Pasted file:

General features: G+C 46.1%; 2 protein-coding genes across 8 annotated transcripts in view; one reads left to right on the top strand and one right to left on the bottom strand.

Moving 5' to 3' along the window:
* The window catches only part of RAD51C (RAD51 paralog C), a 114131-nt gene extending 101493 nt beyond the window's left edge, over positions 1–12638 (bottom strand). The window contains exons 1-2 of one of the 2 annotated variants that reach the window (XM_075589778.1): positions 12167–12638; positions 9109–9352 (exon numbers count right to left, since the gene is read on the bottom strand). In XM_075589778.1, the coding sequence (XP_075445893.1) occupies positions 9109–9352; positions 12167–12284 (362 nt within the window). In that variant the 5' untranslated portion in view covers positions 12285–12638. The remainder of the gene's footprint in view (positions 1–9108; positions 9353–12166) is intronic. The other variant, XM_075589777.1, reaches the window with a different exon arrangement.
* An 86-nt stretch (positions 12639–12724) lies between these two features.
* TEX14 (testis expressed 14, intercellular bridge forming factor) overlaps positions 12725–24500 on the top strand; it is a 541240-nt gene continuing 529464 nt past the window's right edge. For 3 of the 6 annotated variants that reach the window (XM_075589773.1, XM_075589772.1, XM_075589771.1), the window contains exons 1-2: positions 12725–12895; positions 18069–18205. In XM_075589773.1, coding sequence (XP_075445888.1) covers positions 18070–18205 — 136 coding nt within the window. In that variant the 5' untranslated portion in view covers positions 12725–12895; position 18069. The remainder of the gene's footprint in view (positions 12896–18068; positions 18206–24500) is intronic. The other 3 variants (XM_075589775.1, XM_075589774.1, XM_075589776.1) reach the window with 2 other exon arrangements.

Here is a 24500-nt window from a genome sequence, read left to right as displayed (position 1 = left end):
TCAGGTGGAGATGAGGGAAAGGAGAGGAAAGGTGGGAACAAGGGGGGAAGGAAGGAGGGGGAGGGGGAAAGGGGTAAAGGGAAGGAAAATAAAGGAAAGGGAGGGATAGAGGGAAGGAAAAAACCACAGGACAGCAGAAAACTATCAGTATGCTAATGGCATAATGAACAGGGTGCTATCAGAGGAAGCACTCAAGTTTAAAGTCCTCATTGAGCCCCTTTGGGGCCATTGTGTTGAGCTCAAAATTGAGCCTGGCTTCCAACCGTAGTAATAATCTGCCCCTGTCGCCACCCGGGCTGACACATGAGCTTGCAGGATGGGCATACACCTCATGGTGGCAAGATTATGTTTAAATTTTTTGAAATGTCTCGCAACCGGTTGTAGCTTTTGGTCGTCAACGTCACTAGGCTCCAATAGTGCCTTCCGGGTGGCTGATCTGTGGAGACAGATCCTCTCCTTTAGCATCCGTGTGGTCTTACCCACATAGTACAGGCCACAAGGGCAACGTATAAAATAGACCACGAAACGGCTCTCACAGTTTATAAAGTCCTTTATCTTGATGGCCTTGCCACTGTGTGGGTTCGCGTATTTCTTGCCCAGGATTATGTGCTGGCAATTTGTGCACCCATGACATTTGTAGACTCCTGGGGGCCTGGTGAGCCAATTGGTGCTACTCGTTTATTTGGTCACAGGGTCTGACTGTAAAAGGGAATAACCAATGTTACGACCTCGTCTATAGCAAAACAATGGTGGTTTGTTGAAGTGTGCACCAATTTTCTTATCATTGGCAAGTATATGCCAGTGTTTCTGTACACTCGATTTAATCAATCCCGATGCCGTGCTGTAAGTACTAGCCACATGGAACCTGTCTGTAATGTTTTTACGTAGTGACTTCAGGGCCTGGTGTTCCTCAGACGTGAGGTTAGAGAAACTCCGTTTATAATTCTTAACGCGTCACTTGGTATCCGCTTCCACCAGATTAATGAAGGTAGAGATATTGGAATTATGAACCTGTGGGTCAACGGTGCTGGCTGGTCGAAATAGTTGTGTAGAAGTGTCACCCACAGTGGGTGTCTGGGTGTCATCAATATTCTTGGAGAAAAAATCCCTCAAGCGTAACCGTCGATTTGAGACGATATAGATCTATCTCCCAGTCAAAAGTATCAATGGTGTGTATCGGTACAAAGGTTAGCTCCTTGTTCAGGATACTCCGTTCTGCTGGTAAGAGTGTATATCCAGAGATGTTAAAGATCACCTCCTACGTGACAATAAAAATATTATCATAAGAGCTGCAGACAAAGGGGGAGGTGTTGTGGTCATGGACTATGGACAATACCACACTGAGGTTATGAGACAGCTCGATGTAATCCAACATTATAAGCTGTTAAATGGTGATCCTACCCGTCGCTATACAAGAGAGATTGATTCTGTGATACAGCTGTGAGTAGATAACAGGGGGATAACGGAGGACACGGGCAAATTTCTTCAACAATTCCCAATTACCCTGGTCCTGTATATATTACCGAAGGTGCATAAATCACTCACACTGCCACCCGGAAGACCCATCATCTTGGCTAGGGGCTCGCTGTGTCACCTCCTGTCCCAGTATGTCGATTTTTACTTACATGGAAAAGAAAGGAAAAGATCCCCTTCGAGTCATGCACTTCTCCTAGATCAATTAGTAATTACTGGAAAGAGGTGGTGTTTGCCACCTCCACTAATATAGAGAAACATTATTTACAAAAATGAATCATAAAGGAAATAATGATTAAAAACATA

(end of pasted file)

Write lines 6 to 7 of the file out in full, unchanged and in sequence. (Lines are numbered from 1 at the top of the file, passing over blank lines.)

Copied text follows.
Here is a 24500-nt window from a genome sequence, read left to right as displayed (position 1 = left end):
TCAGGTGGAGATGAGGGAAAGGAGAGGAAAGGTGGGAACAAGGGGGGAAGGAAGGAGGGGGAGGGGGAAAGGGGTAAAGGGAAGGAAAATAAAGGAAAGGGAGGGATAGAGGGAAGGAAAAAACCACAGGACAGCAGAAAACTATCAGTATGCTAATGGCATAATGAACAGGGTGCTATCAGAGGAAGCACTCAAGTTTAAAGTCCTCATTGAGCCCCTTTGGGGCCATTGTGTTGAGCTCAAAATTGAGCCTGGCTTCCAACCGTAGTAATAATCTGCCCCTGTCGCCACCCGGGCTGACACATGAGCTTGCAGGATGGGCATACACCTCATGGTGGCAAGATTATGTTTAAATTTTTTGAAATGTCTCGCAACCGGTTGTAGCTTTTGGTCGTCAACGTCACTAGGCTCCAATAGTGCCTTCCGGGTGGCTGATCTGTGGAGACAGATCCTCTCCTTTAGCATCCGTGTGGTCTTACCCACATAGTACAGGCCACAAGGGCAACGTATAAAATAGACCACGAAACGGCTCTCACAGTTTATAAAGTCCTTTATCTTGATGGCCTTGCCACTGTGTGGGTTCGCGTATTTCTTGCCCAGGATTATGTGCTGGCAATTTGTGCACCCATGACATTTGTAGACTCCTGGGGGCCTGGTGAGCCAATTGGTGCTACTCGTTTATTTGGTCACAGGGTCTGACTGTAAAAGGGAATAACCAATGTTACGACCTCGTCTATAGCAAAACAATGGTGGTTTGTTGAAGTGTGCACCAATTTTCTTATCATTGGCAAGTATATGCCAGTGTTTCTGTACACTCGATTTAATCAATCCCGATGCCGTGCTGTAAGTACTAGCCACATGGAACCTGTCTGTAATGTTTTTACGTAGTGACTTCAGGGCCTGGTGTTCCTCAGACGTGAGGTTAGAGAAACTCCGTTTATAATTCTTAACGCGTCACTTGGTATCCGCTTCCACCAGATTAATGAAGGTAGAGATATTGGAATTATGAACCTGTGGGTCAACGGTGCTGGCTGGTCGAAATAGTTGTGTAGAAGTGTCACCCACAGTGGGTGTCTGGGTGTCATCAATATTCTTGGAGAAAAAATCCCTCAAGCGTAACCGTCGATTTGAGACGATATAGATCTATCTCCCAGTCAAAAGTATCAATGGTGTGTATCGGTACAAAGGTTAGCTCCTTGTTCAGGATACTCCGTTCTGCTGGTAAGAGTGTATATCCAGAGATGTTAAAGATCACCTCCTACGTGACAATAAAAATATTATCATAAGAGCTGCAGACAAAGGGGGAGGTGTTGTGGTCATGGACTATGGACAATACCACACTGAGGTTATGAGACAGCTCGATGTAATCCAACATTATAAGCTGTTAAATGGTGATCCTACCCGTCGCTATACAAGAGAGATTGATTCTGTGATACAGCTGTGAGTAGATAACAGGGGGATAACGGAGGACACGGGCAAATTTCTTCAACAATTCCCAATTACCCTGGTCCTGTATATATTACCGAAGGTGCATAAATCACTCACACTGCCACCCGGAAGACCCATCATCTTGGCTAGGGGCTCGCTGTGTCACCTCCTGTCCCAGTATGTCGATTTTTACTTACATGGAAAAGAAAGGAAAAGATCCCCTTCGAGTCATGCACTTCTCCTAGATCAATTAGTAATTACTGGAAAGAGGTGGTGTTTGCCACCTCCACTAATATAGAGAAACATTATTTACAAAAATGAATCATAAAGGAAATAATGATTAAAAACATA